This year’s selection included Bamburgh (the most dramatic), Lindisfarne (the most beautiful), Dunstanborough (the most ruined), Chillingham (the most eccentric), and Alnwick (the most Hogwarted).
Alnwick castle is the home of the Duke of Northumberland (and his forebears for 700 years). Alongside the fabulous State Rooms – I thought one woman was going to faint when we were told in the dining room that the Queen had recently lunched here with the Duke and Duchess – visitors have the opportunity to watch a video explaining the Duke’s views on Inheritance Tax. He doesn’t think much of it. But I think his progeny will survive on the post-tax pickings of “a growing international commercial property portfolio which is centred on the North East, including over 100,000 acres of land and more than 100 let farms, a large residential portfolio, a number of historical assets including Syon House in London and the Albury Estate in Surrey as well as fine art and treasures, mineral rights, sporting and leisure interests” as the Northumberland Estate website explains it.
An alternative view of Northumbrian life can be found at the fantastic Woodhorn Museum just outside Ashington. In addition to its exhibitions on coal mining and working class history, the museum is home to the permanent picture collection of the Ashington Group, known as the Pitmen Painters, who captured every aspect of life above and below ground, depicting living as well as working conditions.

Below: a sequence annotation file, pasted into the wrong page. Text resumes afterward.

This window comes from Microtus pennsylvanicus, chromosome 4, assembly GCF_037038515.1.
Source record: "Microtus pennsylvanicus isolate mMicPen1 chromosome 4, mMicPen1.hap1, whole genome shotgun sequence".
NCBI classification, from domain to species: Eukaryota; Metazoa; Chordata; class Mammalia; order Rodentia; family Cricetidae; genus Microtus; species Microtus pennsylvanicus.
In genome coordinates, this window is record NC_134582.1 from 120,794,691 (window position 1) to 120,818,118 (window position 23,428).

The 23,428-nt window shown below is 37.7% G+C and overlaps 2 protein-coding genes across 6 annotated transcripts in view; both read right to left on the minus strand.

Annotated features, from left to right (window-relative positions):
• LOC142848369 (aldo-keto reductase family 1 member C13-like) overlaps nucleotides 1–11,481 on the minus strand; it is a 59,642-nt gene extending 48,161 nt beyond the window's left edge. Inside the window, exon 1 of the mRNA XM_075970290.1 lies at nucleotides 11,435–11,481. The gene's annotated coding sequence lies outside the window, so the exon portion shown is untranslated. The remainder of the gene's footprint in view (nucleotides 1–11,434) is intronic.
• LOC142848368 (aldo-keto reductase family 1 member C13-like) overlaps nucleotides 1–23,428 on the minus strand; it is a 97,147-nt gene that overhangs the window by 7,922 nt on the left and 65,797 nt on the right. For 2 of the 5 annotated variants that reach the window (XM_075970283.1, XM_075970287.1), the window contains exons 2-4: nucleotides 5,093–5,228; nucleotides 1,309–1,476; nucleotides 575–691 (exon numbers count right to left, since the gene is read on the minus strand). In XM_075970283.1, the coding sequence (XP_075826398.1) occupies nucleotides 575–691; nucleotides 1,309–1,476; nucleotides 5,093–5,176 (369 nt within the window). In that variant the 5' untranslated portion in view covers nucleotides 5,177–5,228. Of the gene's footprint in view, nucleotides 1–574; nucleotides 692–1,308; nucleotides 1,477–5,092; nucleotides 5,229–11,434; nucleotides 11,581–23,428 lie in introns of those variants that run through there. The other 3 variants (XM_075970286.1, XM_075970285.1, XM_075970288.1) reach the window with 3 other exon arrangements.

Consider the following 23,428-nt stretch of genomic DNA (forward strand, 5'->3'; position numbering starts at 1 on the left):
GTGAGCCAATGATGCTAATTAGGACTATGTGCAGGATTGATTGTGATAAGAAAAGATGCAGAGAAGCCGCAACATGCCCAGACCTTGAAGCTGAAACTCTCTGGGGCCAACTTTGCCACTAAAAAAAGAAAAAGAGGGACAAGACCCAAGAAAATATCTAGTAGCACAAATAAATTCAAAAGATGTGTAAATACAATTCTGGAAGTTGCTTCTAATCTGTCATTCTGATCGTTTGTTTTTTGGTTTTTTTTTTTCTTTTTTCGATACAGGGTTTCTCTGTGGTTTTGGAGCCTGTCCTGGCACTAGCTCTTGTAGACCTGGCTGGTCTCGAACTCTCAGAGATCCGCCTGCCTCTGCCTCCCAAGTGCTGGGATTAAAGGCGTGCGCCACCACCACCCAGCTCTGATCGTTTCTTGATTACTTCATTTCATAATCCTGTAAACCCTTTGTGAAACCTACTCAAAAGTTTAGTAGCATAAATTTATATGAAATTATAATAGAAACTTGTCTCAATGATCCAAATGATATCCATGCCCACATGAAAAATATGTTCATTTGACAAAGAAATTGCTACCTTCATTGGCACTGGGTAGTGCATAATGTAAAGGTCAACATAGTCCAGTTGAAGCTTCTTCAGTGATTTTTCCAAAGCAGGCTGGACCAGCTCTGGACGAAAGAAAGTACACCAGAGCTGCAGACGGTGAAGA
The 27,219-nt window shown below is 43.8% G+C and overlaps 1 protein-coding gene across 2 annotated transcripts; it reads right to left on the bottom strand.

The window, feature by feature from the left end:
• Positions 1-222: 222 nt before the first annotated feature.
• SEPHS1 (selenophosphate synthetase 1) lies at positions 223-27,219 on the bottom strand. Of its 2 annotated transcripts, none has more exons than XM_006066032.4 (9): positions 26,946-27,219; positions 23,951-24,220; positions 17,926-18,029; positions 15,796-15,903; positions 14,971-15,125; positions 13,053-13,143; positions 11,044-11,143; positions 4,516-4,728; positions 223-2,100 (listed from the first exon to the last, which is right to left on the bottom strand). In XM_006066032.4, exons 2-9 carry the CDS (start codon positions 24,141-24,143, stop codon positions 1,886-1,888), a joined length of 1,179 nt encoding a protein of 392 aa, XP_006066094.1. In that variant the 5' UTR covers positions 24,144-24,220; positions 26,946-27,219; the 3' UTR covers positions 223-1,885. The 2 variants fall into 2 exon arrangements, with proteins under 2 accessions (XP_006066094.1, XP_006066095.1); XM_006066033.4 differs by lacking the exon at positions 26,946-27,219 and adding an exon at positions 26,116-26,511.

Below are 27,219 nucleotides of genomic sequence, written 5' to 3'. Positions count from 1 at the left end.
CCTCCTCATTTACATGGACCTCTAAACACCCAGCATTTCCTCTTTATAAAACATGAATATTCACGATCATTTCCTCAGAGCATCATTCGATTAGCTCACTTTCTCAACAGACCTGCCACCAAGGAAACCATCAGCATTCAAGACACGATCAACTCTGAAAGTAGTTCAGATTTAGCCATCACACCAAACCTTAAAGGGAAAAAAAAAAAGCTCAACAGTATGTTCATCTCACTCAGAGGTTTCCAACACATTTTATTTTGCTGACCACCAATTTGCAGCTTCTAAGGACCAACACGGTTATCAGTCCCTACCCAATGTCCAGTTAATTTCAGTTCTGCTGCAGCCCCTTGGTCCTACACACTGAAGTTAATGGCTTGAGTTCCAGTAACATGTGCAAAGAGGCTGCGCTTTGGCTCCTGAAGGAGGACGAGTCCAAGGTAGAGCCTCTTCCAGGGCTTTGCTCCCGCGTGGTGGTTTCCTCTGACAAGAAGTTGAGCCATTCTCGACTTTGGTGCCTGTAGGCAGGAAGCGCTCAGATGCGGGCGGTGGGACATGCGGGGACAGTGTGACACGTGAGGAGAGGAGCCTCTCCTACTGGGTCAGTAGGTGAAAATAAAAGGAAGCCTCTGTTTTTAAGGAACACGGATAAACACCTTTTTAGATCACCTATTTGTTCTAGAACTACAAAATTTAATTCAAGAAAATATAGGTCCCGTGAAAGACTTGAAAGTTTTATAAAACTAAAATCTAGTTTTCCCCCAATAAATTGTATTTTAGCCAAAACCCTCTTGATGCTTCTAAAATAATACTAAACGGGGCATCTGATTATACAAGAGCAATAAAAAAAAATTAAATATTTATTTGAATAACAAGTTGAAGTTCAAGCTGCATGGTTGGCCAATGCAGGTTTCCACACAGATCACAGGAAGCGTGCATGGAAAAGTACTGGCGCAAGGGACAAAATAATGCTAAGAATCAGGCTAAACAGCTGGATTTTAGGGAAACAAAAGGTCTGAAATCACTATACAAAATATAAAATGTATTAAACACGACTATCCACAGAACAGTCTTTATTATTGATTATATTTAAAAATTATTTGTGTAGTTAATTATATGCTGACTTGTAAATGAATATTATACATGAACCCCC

The exhibition of union banners is fascinating, although we were struck by the banner of the Ellington Branch of the Northumberland Area of the National Union of Mineworkers. On one side is a picture of crowded slum pit housing with the slogan ‘Close The Door On Past Dreariness’. And on the other is a picture of a modern housing development, houses with gardens on a tree-lined street, with the slogan ‘Open It to Future Brightness’. That just about sums it all up.
Alnwick Castle followed by Woodhorn Colliery Museum offers such stark contrasts it really makes you wonder why the class war never caught on.
Image from a picture by Norman Cornish, included in an article by Martin Wainwright, Guardian website, October 2006.